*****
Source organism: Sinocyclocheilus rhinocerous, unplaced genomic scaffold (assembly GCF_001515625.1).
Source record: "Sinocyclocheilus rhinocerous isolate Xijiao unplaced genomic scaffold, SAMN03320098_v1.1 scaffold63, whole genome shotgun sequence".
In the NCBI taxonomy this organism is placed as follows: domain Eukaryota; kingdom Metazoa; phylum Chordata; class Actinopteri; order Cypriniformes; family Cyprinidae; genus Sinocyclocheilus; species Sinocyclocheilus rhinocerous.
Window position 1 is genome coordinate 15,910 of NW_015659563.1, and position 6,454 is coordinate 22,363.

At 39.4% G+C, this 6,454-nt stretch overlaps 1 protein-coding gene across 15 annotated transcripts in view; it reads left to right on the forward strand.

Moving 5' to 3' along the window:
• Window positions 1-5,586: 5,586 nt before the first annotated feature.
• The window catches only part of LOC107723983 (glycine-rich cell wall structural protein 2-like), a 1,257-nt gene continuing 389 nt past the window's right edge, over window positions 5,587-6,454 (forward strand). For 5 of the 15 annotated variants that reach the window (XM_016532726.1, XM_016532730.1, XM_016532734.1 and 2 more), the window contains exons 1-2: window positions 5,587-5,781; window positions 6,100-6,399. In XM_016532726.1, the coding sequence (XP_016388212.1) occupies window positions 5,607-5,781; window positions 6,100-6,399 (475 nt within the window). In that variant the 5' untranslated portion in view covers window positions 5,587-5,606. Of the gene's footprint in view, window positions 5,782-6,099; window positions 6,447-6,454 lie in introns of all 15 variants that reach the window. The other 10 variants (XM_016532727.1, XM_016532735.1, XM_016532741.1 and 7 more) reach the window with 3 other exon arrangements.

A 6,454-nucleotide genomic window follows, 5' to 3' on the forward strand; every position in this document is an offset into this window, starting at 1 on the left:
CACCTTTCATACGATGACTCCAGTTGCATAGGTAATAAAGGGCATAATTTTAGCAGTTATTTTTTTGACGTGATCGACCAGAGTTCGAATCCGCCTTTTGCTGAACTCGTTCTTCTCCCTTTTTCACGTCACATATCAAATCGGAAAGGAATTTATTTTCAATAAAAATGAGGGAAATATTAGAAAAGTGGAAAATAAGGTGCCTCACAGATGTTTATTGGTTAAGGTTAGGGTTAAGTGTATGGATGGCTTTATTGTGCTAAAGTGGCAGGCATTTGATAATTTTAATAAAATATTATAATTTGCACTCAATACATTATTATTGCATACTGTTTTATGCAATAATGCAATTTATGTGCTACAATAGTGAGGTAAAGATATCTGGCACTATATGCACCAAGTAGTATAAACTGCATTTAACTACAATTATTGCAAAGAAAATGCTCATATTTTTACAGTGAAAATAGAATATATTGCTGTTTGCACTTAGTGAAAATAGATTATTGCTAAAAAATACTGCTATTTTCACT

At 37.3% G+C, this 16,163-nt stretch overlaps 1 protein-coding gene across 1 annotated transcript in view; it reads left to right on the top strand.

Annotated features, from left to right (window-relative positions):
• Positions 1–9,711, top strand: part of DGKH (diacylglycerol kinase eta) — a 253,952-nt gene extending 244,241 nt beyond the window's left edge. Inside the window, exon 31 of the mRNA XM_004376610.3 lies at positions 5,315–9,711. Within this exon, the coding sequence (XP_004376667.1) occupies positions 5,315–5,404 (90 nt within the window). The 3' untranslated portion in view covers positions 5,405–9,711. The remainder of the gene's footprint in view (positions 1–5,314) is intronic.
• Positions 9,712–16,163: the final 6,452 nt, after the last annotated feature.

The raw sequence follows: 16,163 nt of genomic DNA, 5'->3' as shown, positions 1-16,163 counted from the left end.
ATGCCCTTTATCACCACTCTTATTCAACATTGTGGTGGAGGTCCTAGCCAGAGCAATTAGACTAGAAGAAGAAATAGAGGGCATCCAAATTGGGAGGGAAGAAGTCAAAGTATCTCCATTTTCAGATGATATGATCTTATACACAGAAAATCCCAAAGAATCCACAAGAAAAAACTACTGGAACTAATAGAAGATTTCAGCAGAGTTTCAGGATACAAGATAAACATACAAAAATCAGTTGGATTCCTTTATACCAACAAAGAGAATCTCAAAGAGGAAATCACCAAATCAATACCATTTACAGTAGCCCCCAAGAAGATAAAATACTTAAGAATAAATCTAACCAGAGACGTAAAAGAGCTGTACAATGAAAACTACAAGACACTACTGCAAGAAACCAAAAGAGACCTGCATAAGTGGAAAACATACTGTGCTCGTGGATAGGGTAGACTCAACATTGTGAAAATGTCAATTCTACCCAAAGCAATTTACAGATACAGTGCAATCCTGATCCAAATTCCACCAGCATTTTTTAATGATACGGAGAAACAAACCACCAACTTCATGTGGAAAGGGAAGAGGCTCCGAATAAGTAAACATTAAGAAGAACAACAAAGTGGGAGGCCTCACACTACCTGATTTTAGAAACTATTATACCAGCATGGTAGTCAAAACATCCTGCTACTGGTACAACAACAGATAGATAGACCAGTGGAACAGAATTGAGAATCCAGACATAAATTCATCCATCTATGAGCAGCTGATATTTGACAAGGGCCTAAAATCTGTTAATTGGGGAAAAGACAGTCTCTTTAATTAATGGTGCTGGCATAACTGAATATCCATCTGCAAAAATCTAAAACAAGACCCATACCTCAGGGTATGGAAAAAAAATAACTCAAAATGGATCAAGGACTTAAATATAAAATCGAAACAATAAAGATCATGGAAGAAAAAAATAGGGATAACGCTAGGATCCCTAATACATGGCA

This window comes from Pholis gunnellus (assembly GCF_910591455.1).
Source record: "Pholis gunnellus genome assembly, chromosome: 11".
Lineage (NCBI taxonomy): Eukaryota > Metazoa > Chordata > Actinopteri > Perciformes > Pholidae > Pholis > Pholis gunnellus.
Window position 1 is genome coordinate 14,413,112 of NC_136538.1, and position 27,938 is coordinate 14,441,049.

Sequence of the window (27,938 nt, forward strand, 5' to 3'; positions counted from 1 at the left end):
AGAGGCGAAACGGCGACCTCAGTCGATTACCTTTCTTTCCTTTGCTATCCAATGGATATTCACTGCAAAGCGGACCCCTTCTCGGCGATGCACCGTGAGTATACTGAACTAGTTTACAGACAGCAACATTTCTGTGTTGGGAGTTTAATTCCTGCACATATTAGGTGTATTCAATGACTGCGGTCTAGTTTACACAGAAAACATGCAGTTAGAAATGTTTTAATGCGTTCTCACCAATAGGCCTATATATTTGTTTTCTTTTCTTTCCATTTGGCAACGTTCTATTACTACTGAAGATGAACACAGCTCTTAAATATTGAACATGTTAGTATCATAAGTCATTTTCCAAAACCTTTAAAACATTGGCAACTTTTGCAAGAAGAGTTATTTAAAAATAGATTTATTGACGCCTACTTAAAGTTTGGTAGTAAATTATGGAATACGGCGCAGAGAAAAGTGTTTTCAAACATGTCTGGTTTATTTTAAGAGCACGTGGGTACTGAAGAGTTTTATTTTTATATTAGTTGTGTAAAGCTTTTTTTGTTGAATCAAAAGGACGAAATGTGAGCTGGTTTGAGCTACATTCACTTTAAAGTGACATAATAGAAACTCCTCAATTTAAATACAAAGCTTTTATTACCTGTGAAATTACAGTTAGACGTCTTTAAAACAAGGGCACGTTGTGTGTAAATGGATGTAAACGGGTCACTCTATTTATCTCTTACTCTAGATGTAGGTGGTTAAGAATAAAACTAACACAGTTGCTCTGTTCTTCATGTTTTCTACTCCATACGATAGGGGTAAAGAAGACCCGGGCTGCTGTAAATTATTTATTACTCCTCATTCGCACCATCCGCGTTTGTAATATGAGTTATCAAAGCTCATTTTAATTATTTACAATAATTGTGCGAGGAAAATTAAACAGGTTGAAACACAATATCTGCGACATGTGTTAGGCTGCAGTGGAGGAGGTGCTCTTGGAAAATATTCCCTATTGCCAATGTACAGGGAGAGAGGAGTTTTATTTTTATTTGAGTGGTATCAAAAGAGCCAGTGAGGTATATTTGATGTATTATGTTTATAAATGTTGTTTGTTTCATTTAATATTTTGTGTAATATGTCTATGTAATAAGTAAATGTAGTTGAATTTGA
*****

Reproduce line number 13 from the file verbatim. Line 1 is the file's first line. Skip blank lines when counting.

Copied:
• Positions 1–9,711, top strand: part of DGKH (diacylglycerol kinase eta) — a 253,952-nt gene extending 244,241 nt beyond the window's left edge. Inside the window, exon 31 of the mRNA XM_004376610.3 lies at positions 5,315–9,711. Within this exon, the coding sequence (XP_004376667.1) occupies positions 5,315–5,404 (90 nt within the window). The 3' untranslated portion in view covers positions 5,405–9,711. The remainder of the gene's footprint in view (positions 1–5,314) is intronic.